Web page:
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We now up the pace a bit and have a look at some of the more advanced OData System Query Options.

 

How do I change the format I get data in?

 

The format your data is returned in is dictated in one of two ways, either using the “accept” header value in the http request header section and then if that is not present then use the $format system query option. If both the header value and the $format is omitted then it is up to the server to choose, though the normal default value is XML. The recommended way is to set the accept header first, then if that is not possible use the $format option, however be careful if an accept header is specified and a $format system directive then the $format will be the format that wins!

 

The behaviour of this system directive is not standard however.

  • If the $format is omitted from the URL the behaviour will generally be to return the results in XML.
  • If the directive specifies JSON and the server supports returning JSON then the results will be returned in JSON.
  • If the directive specifies XML or ATOM then the behaviour should be to return XML or ATOM data if the server supports it, however in the case of netflix this returns an error.

 

For example omitting the $format

 

http://odata.netflix.com/v2/Catalog/Titles?$top=1

 

will return the data in XML

 

 

However by adding a $format directive

 

http://odata.netflix.com/v2/Catalog/Titles?$top=1&$format=json

 

the data will be returned as JSON

 

 

How do I return the complex types with the entity?

Orthoginal to the $select system query option, the $expand system query option expands related entities inline thus increasing the amount of data to download at the expense of bandwidth. To reduce the number of round trips to the server, it is often useful to be able to get not only the entity in the collection but also some of the other entities directly associated with the entity in question by virtue of the entities navigation property.

 

As an aside, the $expand is the closest OData comes to a join, in particular the LEFT JOIN DML command.

 

 

For example in our netflix sample we can get a movie and all the languages that the movie is avaliable in, via a query like so

 

http://odata.netflix.com/v2/Catalog/Titles?$top=1&$skip=10&$expand=Languages

 

Note that the $skip portion is here just to find a film that is avaliable in multiple languages (in this case english and french) and then the output will look like:

 

  …..

<entry>

    <id>http://odata.netflix.com/v2/Catalog/Titles(’13kag‘)</id>

    <title type=”text”>Meet Joe Black</title>

….

<link rel=”http://schemas.microsoft.com/ado/2007/08/dataservices/related/Languages” type=”application/atom+xml;type=feed” title=”Languages” href=”Titles(’13kag’)/Languages”>

      <m:inline>

        <feed>

          <title type=”text”>Languages</title>

          <id>http://odata.netflix.com/v2/Catalog/Titles(’13kag’)/Languages</id>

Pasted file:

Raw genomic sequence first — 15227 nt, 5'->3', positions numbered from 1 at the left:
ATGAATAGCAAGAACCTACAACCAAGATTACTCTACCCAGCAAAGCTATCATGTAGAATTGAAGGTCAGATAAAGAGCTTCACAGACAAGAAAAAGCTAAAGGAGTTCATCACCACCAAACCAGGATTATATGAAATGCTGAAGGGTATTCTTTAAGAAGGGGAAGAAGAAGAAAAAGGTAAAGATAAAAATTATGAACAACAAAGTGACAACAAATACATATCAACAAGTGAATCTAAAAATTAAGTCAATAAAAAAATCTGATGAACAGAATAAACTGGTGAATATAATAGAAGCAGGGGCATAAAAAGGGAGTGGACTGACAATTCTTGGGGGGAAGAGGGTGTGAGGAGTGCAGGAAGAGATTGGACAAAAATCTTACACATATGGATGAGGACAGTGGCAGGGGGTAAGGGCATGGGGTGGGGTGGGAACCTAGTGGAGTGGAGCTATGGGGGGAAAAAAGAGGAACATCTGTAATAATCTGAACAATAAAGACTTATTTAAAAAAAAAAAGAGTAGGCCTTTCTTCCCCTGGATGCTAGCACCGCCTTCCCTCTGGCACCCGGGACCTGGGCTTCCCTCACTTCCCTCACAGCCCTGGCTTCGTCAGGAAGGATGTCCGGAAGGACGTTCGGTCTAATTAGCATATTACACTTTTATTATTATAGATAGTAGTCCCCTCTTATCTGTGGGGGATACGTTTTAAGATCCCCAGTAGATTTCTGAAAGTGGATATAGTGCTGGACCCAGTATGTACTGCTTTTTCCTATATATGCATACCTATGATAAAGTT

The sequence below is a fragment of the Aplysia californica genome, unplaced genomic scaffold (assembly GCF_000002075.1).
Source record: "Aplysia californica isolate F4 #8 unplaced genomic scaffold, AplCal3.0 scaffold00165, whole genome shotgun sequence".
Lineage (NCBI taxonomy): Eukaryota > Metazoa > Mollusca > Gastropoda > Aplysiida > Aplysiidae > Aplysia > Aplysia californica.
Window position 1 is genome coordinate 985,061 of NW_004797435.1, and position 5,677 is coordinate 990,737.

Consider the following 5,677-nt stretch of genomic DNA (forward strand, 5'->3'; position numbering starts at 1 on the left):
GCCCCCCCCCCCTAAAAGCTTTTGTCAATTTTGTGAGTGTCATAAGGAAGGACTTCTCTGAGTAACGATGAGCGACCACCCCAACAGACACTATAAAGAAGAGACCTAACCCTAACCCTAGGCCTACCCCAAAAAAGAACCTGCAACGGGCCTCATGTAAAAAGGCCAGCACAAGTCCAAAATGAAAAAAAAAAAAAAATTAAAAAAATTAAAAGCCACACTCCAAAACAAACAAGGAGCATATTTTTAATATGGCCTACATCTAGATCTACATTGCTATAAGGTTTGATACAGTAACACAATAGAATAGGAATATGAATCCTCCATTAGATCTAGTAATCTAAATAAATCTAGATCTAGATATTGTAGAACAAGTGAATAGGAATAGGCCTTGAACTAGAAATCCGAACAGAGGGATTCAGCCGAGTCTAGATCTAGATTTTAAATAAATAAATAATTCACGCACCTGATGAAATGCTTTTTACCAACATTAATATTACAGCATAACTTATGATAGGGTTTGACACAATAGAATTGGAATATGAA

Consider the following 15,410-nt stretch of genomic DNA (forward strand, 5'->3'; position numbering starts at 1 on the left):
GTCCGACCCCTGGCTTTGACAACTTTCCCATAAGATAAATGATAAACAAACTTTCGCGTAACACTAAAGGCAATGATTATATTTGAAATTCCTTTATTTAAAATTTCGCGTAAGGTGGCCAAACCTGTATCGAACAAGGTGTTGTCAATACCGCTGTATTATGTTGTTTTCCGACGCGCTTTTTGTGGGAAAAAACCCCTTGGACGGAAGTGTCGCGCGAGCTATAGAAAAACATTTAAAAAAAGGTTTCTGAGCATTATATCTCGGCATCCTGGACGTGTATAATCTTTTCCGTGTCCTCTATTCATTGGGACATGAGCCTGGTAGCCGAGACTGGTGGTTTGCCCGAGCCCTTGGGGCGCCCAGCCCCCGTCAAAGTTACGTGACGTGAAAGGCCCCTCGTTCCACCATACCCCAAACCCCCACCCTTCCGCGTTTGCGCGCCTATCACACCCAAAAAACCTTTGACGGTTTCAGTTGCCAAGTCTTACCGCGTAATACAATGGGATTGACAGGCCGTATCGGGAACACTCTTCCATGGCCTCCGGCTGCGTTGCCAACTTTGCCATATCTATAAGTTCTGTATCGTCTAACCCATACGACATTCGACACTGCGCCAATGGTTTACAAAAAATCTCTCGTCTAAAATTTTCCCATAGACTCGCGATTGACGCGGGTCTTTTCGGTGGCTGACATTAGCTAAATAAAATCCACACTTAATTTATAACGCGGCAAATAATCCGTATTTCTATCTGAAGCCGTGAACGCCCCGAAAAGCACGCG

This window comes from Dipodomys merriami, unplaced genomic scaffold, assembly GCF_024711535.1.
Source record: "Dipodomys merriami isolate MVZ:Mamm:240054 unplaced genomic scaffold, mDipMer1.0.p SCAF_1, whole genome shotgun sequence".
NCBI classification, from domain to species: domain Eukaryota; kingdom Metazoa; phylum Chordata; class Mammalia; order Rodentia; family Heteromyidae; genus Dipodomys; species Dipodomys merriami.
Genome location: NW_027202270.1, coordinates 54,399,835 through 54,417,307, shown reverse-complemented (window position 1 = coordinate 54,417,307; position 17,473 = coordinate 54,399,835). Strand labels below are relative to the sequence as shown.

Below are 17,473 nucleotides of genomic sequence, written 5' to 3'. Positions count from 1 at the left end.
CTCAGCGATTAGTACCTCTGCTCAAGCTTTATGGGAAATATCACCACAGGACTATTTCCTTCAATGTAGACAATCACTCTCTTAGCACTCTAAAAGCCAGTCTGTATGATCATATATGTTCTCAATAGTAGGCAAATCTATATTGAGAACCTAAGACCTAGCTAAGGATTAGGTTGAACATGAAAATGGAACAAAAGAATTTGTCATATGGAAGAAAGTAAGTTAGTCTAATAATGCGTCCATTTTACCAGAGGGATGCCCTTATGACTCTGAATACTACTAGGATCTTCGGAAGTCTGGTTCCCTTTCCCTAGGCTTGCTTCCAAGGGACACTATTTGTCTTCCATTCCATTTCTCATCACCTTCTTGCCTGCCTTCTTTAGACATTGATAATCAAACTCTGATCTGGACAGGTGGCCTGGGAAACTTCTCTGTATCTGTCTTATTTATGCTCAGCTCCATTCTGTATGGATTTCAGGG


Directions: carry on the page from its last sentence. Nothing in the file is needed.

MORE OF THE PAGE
<updated>2013-03-12T11:31:03Z</updated>

          <link rel=”self” title=”Languages” href=”Titles(’13kag’)/Languages” />

          <entry>

            <id>http://odata.netflix.com/v2/Catalog/Languages(‘English‘)</id>

            <title type=”text”>English</title>

            <updated>2013-03-12T11:31:03Z</updated>

            <author>

              <name />

            </author>

            <link rel=”edit” title=”Language” href=”Languages(‘English’)” />

            <link rel=”http://schemas.microsoft.com/ado/2007/08/dataservices/related/Titles” type=”application/atom+xml;type=feed” title=”Titles” href=”Languages(‘English’)/Titles” />

            <category term=”Netflix.Catalog.Shared.Language” scheme=”http://schemas.microsoft.com/ado/2007/08/dataservices/scheme” />

            <content type=”application/xml”>

              <m:properties>

                <d:Name>English</d:Name>

              </m:properties>

            </content>

          </entry>

          <entry>

            <id>http://odata.netflix.com/v2/Catalog/Languages(‘French‘)</id>

            <title type=”text”>French</title>

            <updated>2013-03-12T11:31:03Z</updated>

            <author>

              <name />

            </author>

            <link rel=”edit” title=”Language” href=”Languages(‘French’)” />

            <link rel=”http://schemas.microsoft.com/ado/2007/08/dataservices/related/Titles” type=”application/atom+xml;type=feed” title=”Titles” href=”Languages(‘French’)/Titles” />

            <category term=”Netflix.Catalog.Shared.Language” scheme=”http://schemas.microsoft.com/ado/2007/08/dataservices/scheme” />

            <content type=”application/xml”>

              <m:properties>

                <d:Name>French</d:Name>

              </m:properties>

            </content>

          </entry>

        </feed>

      </m:inline>

    </link>

….

  <content type=”image/jpeg” src=”http://cdn-0.nflximg.com/images/1346/2001346.jpg” />

    <m:properties xmlns:m=”http://schemas.microsoft.com/ado/2007/08/dataservices/metadata” xmlns:d=”http://schemas.microsoft.com/ado/2007/08/dataservices“>

      <d:Id>13kag</d:Id>

      <d:Name>Meet Joe Black</d:Name>

      <d:ShortName>Meet Joe Black</d:ShortName>

….

 

 

Notice how the languages association has been implemented as links in the entity so it is easy for callers to navigate from the record to associated records and also how easy it is to return the associated records in one transaction cutting the number of round trips and corresponding data loads.

 

The final blog post in this series will cover the $filter and the $links system query options then we can move onto building simple applications in various Javascript frameworks.

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